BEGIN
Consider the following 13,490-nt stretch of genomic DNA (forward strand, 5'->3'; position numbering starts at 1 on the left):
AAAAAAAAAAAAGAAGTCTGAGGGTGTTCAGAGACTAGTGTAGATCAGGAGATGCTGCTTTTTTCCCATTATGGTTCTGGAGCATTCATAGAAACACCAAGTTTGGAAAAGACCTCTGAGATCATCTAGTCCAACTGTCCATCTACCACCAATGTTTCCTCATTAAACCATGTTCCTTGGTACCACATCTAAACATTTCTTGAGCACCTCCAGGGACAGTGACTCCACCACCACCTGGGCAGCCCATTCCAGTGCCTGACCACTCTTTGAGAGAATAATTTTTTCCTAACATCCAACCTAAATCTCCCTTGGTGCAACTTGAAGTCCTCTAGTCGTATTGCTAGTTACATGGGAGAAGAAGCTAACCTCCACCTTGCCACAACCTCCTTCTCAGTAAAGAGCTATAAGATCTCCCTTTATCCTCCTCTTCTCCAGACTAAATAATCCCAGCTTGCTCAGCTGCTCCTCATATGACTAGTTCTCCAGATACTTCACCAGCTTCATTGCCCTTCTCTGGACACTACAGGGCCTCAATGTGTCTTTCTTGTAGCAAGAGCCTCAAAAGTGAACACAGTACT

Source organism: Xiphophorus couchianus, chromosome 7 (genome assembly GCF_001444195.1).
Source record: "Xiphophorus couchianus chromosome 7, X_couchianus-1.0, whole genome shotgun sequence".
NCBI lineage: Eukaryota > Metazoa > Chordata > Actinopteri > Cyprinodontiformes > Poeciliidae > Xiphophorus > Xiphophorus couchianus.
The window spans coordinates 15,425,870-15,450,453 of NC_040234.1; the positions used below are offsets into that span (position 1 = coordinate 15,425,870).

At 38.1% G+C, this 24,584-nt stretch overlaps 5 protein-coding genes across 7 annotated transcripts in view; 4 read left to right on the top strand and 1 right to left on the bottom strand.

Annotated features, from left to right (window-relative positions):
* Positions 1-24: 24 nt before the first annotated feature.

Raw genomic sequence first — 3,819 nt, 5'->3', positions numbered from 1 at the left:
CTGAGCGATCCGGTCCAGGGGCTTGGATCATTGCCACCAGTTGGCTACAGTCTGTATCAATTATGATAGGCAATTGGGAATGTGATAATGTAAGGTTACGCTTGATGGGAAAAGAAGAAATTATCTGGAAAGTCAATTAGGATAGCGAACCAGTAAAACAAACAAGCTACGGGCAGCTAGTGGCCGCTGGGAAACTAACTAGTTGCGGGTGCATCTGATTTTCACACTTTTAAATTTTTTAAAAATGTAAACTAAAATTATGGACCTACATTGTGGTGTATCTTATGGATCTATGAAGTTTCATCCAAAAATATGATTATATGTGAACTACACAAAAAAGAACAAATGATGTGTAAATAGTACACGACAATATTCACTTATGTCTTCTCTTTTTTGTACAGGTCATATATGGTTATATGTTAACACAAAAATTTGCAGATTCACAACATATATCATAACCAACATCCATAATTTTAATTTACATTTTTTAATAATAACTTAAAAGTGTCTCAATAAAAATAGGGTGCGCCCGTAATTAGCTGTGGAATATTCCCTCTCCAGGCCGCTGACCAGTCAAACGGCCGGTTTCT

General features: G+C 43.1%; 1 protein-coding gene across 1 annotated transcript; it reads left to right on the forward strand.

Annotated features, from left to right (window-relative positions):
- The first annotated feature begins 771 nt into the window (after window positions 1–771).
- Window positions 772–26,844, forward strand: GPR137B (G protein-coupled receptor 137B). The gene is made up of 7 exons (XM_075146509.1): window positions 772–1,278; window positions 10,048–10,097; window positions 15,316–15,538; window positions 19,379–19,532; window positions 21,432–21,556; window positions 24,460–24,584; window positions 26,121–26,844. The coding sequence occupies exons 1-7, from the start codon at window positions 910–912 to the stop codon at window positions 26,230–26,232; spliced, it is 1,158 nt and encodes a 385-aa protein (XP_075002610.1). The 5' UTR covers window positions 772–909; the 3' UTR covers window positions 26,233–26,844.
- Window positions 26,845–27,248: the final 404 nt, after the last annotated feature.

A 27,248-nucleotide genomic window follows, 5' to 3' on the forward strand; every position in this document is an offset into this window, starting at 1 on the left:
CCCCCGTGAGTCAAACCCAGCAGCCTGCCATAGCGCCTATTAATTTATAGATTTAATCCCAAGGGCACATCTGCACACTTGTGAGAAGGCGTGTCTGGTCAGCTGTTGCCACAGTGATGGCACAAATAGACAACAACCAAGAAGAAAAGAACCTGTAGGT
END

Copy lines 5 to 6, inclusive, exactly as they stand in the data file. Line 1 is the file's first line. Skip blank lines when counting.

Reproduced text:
NCBI lineage: Eukaryota > Metazoa > Chordata > Actinopteri > Cyprinodontiformes > Poeciliidae > Xiphophorus > Xiphophorus couchianus.
The window spans coordinates 15,425,870-15,450,453 of NC_040234.1; the positions used below are offsets into that span (position 1 = coordinate 15,425,870).